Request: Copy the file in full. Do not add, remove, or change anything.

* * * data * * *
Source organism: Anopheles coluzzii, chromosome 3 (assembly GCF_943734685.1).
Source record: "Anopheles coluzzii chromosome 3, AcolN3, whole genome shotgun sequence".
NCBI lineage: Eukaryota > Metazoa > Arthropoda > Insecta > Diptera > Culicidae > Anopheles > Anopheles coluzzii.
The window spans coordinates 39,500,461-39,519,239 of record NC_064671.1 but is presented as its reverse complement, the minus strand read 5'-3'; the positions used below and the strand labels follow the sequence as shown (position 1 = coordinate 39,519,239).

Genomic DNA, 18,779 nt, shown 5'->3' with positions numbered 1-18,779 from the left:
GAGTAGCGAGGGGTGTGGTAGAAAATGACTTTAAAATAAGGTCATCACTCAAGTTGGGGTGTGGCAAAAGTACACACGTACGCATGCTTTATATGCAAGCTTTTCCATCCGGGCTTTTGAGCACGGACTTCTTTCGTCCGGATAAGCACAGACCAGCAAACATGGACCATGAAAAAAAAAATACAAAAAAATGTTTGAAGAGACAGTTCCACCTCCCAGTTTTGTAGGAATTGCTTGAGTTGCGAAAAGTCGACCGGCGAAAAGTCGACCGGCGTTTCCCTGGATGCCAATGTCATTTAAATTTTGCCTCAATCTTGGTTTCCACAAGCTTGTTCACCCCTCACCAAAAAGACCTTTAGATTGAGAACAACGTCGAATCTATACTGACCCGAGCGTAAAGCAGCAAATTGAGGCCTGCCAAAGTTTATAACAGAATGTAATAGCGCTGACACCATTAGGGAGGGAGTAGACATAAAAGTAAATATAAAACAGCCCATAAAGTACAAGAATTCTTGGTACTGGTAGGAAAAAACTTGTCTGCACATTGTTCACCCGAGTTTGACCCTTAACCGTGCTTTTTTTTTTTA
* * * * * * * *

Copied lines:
Source organism: Anopheles coluzzii, chromosome 3 (assembly GCF_943734685.1).
Source record: "Anopheles coluzzii chromosome 3, AcolN3, whole genome shotgun sequence".
NCBI lineage: Eukaryota > Metazoa > Arthropoda > Insecta > Diptera > Culicidae > Anopheles > Anopheles coluzzii.
The window spans coordinates 39,500,461-39,519,239 of record NC_064671.1 but is presented as its reverse complement, the minus strand read 5'-3'; the positions used below and the strand labels follow the sequence as shown (position 1 = coordinate 39,519,239).

Genomic DNA, 18,779 nt, shown 5'->3' with positions numbered 1-18,779 from the left:
GAGTAGCGAGGGGTGTGGTAGAAAATGACTTTAAAATAAGGTCATCACTCAAGTTGGGGTGTGGCAAAAGTACACACGTACGCATGCTTTATATGCAAGCTTTTCCATCCGGGCTTTTGAGCACGGACTTCTTTCGTCCGGATAAGCACAGACCAGCAAACATGGACCATGAAAAAAAAAATACAAAAAAATGTTTGAAGAGACAGTTCCACCTCCCAGTTTTGTAGGAATTGCTTGAGTTGCGAAAAGTCGACCGGCGAAAAGTCGACCGGCGTTTCCCTGGATGCCAATGTCATTTAAATTTTGCCTCAATCTTGGTTTCCACAAGCTTGTTCACCCCTCACCAAAAAGACCTTTAGATTGAGAACAACGTCGAATCTATACTGACCCGAGCGTAAAGCAGCAAATTGAGGCCTGCCAAAGTTTATAACAGAATGTAATAGCGCTGACACCATTAGGGAGGGAGTAGACATAAAAGTAAATATAAAACAGCCCATAAAGTACAAGAATTCTTGGTACTGGTAGGAAAAAACTTGTCTGCACATTGTTCACCCGAGTTTGACCCTTAACCGTGCTTTTTTTTTTTA